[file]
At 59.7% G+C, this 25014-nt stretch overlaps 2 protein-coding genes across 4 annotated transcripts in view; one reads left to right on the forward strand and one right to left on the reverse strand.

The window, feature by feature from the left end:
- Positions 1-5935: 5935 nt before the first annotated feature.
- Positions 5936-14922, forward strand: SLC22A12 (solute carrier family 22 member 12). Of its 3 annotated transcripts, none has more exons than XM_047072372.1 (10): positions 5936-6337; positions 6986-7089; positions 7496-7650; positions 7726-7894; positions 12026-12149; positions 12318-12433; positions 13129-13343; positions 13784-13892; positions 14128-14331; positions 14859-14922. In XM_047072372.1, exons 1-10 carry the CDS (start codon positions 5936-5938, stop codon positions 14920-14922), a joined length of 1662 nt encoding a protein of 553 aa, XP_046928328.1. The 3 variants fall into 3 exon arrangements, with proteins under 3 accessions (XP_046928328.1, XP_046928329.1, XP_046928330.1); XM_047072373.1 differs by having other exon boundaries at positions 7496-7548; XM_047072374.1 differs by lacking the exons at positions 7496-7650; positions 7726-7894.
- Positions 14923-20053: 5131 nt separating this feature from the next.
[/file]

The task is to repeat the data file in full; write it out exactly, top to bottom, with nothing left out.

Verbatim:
At 59.7% G+C, this 25014-nt stretch overlaps 2 protein-coding genes across 4 annotated transcripts in view; one reads left to right on the forward strand and one right to left on the reverse strand.

The window, feature by feature from the left end:
- Positions 1-5935: 5935 nt before the first annotated feature.
- Positions 5936-14922, forward strand: SLC22A12 (solute carrier family 22 member 12). Of its 3 annotated transcripts, none has more exons than XM_047072372.1 (10): positions 5936-6337; positions 6986-7089; positions 7496-7650; positions 7726-7894; positions 12026-12149; positions 12318-12433; positions 13129-13343; positions 13784-13892; positions 14128-14331; positions 14859-14922. In XM_047072372.1, exons 1-10 carry the CDS (start codon positions 5936-5938, stop codon positions 14920-14922), a joined length of 1662 nt encoding a protein of 553 aa, XP_046928328.1. The 3 variants fall into 3 exon arrangements, with proteins under 3 accessions (XP_046928328.1, XP_046928329.1, XP_046928330.1); XM_047072373.1 differs by having other exon boundaries at positions 7496-7548; XM_047072374.1 differs by lacking the exons at positions 7496-7650; positions 7726-7894.
- Positions 14923-20053: 5131 nt separating this feature from the next.